OECD Economic Surveys: China 2010
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OECD Economic Surveys: China 2010

This 2010 edition of OECD's periodic review of China's economy finds that China's spectacular expansion has continued in recent years, making for impressive improvements in living standards. The slowdown associated with the global financial and economic crisis was contained by massive fiscal and monetary policy stimulus, which has boosted domestic demand. This survey includes chapters on recent achievements and prospects, monetary policy, financial reforms, product market regulation and competition, inequality, the labour market, old-age security and the health care system.
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Publication Date :
02 Feb 2010
DOI :
10.1787/eco_surveys-chn-2010-en
 
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Assessment and recommendations You do not have access to this content

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  • http://www.keepeek.com/Digital-Asset-Management/oecd/economics/oecd-economic-surveys-china-2010/assessment-and-recommendations_eco_surveys-chn-2010-3-en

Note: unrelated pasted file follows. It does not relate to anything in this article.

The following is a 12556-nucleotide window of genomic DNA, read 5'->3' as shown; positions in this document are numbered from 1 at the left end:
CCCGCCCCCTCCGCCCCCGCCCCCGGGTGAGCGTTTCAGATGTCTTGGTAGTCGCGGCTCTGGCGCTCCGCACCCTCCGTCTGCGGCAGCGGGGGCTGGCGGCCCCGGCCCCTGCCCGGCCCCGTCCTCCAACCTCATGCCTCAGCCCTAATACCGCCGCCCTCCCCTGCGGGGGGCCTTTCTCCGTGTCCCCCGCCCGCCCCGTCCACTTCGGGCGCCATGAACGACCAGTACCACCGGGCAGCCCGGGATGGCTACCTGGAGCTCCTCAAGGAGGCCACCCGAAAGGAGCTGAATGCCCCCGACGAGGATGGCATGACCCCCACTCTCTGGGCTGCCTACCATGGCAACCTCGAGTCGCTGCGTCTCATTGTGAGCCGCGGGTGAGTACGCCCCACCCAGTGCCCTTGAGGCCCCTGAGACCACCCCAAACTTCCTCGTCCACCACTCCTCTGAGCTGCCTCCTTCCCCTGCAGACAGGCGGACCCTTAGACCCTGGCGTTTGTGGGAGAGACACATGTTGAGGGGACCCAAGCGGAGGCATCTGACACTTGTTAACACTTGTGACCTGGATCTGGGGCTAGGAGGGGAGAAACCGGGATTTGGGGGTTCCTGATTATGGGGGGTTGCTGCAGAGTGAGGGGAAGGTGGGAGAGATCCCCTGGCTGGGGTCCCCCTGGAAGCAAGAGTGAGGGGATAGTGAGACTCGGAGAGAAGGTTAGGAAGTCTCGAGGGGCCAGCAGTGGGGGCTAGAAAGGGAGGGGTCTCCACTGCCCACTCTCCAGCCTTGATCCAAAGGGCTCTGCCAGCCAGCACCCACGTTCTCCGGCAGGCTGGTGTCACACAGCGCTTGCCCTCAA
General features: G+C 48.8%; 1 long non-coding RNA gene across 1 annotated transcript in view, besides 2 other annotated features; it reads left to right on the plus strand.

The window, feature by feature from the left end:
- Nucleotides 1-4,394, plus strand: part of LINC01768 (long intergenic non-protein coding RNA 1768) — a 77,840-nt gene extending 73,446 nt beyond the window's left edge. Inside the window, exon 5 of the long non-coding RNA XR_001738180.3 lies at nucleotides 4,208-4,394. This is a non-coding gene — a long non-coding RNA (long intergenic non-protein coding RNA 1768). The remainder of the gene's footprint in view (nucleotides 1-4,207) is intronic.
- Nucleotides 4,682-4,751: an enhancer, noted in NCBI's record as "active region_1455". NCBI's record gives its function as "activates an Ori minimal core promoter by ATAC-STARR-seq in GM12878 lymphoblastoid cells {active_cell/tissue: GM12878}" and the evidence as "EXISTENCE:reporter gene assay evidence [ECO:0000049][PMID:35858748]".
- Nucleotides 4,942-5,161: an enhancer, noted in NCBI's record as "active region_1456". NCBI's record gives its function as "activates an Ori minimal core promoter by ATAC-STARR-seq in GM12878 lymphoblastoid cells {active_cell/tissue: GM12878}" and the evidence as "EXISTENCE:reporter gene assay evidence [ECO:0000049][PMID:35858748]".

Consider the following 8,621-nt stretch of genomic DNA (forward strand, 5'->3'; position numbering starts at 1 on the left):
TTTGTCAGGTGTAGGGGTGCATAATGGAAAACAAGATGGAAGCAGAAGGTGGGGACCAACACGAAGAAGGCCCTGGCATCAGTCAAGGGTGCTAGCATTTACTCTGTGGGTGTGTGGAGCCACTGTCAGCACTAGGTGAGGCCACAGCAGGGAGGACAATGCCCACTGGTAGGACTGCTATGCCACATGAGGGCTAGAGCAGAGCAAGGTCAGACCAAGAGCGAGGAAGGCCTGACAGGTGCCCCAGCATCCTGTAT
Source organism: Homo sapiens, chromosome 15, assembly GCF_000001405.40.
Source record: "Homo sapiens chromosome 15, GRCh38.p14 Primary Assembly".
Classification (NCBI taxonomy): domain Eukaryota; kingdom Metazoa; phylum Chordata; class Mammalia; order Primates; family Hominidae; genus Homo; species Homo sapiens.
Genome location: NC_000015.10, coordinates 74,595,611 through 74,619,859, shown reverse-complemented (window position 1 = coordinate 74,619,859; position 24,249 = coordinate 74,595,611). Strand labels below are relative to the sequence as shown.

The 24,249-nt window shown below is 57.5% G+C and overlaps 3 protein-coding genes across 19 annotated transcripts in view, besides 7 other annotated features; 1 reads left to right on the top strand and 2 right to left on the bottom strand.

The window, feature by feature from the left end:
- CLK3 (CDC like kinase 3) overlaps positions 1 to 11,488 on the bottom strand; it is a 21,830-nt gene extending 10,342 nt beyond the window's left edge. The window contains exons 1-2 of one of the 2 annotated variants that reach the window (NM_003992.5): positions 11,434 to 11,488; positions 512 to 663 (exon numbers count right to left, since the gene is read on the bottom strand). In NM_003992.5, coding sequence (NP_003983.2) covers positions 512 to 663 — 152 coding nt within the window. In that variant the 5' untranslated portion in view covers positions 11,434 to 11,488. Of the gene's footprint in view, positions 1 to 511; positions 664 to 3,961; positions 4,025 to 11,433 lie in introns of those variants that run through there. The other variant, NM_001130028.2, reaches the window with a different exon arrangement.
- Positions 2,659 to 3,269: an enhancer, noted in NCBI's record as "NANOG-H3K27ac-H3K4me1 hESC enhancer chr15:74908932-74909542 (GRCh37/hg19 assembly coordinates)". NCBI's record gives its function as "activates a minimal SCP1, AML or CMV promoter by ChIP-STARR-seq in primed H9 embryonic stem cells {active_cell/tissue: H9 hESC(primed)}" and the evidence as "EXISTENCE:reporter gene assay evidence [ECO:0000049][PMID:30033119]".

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Author(s):
OECD
Pages :
11–18
DOI :
10.1787/eco_surveys-chn-2010-3-en

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Since the OECD’s first Economic Survey of China in 2005, China’s economy has continued to expand rapidly, driven to a large extent by the development of the private sector. Exports were hit hard by the global crisis and activity slowed down sharply over the course of 2008. However, prompt and vigorous policy actions, as well as swift adjustment in the labour market, helped growth pick up by the second quarter of 2009, putting China in the lead of the global recovery. Going forward, China’s importance in the world economy is set to increase further, as are living standards within the country. In fact, China already has the world’s second-largest economy in purchasing power parity terms, and is expected to shortly achieve the same rank at market exchange rates. It already has the world’s secondlargest manufacturing sector and is the world’s largest exporter of goods. Growth will likely continue to be driven largely by investment and a trend shift out of low-productivity agriculture, as the urbanisation rate, which is approaching 50%, continues to rise. While the size of the labour force is not projected to increase much, education levels have soared since the early 1980s, which will support future productivity growth.
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